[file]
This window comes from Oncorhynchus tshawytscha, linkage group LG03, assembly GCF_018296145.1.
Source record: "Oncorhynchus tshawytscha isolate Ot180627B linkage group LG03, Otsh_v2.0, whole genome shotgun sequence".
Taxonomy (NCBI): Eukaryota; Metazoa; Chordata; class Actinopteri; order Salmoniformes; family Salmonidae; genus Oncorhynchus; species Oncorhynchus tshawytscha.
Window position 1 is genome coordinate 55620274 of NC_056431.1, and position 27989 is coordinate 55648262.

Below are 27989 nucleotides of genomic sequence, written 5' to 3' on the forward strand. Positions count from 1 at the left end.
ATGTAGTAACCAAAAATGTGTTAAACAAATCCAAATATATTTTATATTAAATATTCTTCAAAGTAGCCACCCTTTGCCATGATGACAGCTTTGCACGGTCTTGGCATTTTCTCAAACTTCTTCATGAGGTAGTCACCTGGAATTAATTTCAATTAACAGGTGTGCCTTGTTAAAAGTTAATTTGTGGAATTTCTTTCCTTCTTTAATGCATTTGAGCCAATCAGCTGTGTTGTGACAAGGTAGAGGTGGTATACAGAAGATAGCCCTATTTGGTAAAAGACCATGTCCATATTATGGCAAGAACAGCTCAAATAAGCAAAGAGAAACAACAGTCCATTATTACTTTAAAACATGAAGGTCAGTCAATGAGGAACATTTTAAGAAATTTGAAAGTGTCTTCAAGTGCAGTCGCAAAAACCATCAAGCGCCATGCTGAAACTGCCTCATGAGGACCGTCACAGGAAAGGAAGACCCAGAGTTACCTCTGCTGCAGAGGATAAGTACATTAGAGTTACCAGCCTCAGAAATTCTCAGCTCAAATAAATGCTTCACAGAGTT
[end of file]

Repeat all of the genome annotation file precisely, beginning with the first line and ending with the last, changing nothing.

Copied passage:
This window comes from Oncorhynchus tshawytscha, linkage group LG03, assembly GCF_018296145.1.
Source record: "Oncorhynchus tshawytscha isolate Ot180627B linkage group LG03, Otsh_v2.0, whole genome shotgun sequence".
Taxonomy (NCBI): Eukaryota; Metazoa; Chordata; class Actinopteri; order Salmoniformes; family Salmonidae; genus Oncorhynchus; species Oncorhynchus tshawytscha.
Window position 1 is genome coordinate 55620274 of NC_056431.1, and position 27989 is coordinate 55648262.

Below are 27989 nucleotides of genomic sequence, written 5' to 3' on the forward strand. Positions count from 1 at the left end.
ATGTAGTAACCAAAAATGTGTTAAACAAATCCAAATATATTTTATATTAAATATTCTTCAAAGTAGCCACCCTTTGCCATGATGACAGCTTTGCACGGTCTTGGCATTTTCTCAAACTTCTTCATGAGGTAGTCACCTGGAATTAATTTCAATTAACAGGTGTGCCTTGTTAAAAGTTAATTTGTGGAATTTCTTTCCTTCTTTAATGCATTTGAGCCAATCAGCTGTGTTGTGACAAGGTAGAGGTGGTATACAGAAGATAGCCCTATTTGGTAAAAGACCATGTCCATATTATGGCAAGAACAGCTCAAATAAGCAAAGAGAAACAACAGTCCATTATTACTTTAAAACATGAAGGTCAGTCAATGAGGAACATTTTAAGAAATTTGAAAGTGTCTTCAAGTGCAGTCGCAAAAACCATCAAGCGCCATGCTGAAACTGCCTCATGAGGACCGTCACAGGAAAGGAAGACCCAGAGTTACCTCTGCTGCAGAGGATAAGTACATTAGAGTTACCAGCCTCAGAAATTCTCAGCTCAAATAAATGCTTCACAGAGTT